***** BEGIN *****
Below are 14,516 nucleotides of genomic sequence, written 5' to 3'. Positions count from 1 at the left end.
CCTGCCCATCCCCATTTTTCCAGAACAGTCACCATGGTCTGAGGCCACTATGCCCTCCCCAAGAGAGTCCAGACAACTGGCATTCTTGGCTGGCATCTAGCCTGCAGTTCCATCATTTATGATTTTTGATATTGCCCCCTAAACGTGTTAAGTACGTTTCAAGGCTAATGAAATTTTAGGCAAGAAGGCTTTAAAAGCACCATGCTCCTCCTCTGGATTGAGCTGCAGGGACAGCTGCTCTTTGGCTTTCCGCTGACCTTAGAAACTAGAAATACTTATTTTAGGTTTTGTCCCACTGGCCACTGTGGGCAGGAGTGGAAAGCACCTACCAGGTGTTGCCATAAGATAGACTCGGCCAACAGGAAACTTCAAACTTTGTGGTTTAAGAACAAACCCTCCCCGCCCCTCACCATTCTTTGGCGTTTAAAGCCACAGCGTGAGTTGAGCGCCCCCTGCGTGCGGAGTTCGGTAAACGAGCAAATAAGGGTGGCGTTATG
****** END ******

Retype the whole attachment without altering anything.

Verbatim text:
Below are 14,516 nucleotides of genomic sequence, written 5' to 3'. Positions count from 1 at the left end.
CCTGCCCATCCCCATTTTTCCAGAACAGTCACCATGGTCTGAGGCCACTATGCCCTCCCCAAGAGAGTCCAGACAACTGGCATTCTTGGCTGGCATCTAGCCTGCAGTTCCATCATTTATGATTTTTGATATTGCCCCCTAAACGTGTTAAGTACGTTTCAAGGCTAATGAAATTTTAGGCAAGAAGGCTTTAAAAGCACCATGCTCCTCCTCTGGATTGAGCTGCAGGGACAGCTGCTCTTTGGCTTTCCGCTGACCTTAGAAACTAGAAATACTTATTTTAGGTTTTGTCCCACTGGCCACTGTGGGCAGGAGTGGAAAGCACCTACCAGGTGTTGCCATAAGATAGACTCGGCCAACAGGAAACTTCAAACTTTGTGGTTTAAGAACAAACCCTCCCCGCCCCTCACCATTCTTTGGCGTTTAAAGCCACAGCGTGAGTTGAGCGCCCCCTGCGTGCGGAGTTCGGTAAACGAGCAAATAAGGGTGGCGTTATG